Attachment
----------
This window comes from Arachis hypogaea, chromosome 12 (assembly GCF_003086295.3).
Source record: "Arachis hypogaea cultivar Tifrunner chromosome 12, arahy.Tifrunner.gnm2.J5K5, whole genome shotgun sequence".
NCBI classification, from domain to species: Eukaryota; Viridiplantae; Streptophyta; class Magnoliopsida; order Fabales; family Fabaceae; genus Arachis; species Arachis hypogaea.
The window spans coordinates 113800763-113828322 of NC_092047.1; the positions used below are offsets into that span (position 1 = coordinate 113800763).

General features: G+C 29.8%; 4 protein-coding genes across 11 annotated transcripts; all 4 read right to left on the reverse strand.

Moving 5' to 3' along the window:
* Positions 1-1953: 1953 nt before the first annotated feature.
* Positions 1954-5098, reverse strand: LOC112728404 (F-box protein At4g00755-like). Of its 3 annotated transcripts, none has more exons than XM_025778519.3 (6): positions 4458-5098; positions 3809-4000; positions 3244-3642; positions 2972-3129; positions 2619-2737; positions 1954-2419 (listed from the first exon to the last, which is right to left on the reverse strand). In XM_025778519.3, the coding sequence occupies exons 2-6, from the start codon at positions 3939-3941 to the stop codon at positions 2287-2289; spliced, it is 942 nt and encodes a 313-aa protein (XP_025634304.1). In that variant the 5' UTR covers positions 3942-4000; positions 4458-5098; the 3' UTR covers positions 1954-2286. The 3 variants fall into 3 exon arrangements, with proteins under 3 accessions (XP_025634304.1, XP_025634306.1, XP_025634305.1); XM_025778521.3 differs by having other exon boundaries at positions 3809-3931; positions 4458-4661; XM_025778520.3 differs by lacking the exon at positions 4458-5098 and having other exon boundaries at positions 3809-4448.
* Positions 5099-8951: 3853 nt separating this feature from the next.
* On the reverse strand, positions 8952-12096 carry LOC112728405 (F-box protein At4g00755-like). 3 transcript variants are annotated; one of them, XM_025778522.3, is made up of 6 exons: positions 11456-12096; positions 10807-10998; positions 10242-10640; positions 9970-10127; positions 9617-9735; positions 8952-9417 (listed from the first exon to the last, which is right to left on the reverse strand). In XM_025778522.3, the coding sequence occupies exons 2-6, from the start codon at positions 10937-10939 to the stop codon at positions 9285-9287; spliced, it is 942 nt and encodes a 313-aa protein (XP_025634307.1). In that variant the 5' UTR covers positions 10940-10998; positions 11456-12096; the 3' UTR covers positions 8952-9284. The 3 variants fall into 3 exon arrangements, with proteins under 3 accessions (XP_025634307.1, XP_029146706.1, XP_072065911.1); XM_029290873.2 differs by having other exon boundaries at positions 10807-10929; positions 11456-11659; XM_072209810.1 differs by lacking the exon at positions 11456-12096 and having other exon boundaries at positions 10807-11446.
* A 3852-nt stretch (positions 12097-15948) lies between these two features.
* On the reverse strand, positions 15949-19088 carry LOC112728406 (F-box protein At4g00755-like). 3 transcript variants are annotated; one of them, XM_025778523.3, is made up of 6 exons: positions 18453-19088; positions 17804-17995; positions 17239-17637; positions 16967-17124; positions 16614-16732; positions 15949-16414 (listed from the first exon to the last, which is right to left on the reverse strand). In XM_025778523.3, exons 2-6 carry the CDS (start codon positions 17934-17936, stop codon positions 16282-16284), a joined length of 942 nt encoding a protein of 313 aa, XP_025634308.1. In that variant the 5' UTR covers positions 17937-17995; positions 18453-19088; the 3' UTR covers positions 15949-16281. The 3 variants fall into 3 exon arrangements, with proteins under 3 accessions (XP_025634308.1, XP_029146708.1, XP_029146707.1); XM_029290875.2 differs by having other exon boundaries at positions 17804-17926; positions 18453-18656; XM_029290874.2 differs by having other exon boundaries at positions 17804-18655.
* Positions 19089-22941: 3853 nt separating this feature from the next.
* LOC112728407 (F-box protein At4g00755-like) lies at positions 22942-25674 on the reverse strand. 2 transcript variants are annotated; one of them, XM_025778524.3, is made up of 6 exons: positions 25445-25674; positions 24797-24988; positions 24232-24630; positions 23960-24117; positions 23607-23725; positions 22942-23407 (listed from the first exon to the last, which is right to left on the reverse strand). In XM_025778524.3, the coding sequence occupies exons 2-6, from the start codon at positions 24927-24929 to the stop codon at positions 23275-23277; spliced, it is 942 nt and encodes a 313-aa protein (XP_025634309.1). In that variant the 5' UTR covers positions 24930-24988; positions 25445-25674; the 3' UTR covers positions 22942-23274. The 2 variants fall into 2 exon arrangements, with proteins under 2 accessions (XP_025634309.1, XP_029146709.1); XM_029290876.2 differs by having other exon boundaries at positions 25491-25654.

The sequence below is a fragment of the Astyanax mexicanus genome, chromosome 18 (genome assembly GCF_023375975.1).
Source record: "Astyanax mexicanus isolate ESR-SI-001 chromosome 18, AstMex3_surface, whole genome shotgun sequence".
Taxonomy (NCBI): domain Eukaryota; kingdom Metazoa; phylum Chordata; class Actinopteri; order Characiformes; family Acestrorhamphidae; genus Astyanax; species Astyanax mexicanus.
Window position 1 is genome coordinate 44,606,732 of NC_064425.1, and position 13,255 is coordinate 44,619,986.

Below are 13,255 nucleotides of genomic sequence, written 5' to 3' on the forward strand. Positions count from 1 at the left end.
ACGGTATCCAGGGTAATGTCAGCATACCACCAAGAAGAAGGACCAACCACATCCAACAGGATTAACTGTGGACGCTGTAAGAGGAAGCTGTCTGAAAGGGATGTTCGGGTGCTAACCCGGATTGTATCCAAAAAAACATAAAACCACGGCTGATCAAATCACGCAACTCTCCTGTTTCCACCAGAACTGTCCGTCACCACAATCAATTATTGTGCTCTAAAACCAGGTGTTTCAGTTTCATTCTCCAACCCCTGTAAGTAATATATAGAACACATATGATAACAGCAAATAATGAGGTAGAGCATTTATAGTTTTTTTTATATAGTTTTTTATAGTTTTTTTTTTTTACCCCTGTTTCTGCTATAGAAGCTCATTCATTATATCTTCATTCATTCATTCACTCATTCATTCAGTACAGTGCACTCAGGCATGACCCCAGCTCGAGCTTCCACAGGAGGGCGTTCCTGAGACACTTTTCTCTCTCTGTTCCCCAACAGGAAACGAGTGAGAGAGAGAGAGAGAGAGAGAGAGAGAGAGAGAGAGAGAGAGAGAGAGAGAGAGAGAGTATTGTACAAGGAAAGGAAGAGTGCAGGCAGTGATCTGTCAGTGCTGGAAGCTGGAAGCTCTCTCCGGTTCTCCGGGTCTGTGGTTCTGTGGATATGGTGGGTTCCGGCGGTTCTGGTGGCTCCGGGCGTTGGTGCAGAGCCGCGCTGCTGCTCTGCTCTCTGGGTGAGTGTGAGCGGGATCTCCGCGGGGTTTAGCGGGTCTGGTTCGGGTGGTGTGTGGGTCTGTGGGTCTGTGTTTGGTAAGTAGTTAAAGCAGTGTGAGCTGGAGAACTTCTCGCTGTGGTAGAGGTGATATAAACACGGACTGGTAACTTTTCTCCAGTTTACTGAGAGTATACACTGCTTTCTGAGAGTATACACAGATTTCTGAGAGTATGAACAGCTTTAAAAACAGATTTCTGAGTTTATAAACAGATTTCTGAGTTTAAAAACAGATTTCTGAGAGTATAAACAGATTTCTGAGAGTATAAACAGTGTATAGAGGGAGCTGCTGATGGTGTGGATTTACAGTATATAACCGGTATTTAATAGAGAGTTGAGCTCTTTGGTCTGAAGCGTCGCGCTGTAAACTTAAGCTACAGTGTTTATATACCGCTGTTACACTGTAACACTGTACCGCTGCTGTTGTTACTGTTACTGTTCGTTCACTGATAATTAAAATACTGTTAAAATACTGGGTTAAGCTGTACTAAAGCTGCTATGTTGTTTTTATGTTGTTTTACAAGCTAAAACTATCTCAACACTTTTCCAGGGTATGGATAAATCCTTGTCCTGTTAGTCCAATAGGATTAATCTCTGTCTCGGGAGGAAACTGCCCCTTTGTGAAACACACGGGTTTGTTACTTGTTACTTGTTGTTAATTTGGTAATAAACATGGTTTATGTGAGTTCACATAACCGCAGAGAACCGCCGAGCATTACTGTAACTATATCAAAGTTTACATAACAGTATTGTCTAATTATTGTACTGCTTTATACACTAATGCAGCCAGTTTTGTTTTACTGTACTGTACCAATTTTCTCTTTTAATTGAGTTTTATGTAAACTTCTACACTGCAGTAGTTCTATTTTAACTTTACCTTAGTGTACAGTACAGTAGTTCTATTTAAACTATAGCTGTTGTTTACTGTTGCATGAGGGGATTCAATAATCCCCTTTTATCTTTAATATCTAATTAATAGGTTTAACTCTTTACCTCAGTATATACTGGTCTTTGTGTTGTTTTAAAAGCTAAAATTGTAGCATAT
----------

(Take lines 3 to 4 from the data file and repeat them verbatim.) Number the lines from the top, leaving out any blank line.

NCBI classification, from domain to species: Eukaryota; Viridiplantae; Streptophyta; class Magnoliopsida; order Fabales; family Fabaceae; genus Arachis; species Arachis hypogaea.
The window spans coordinates 113800763-113828322 of NC_092047.1; the positions used below are offsets into that span (position 1 = coordinate 113800763).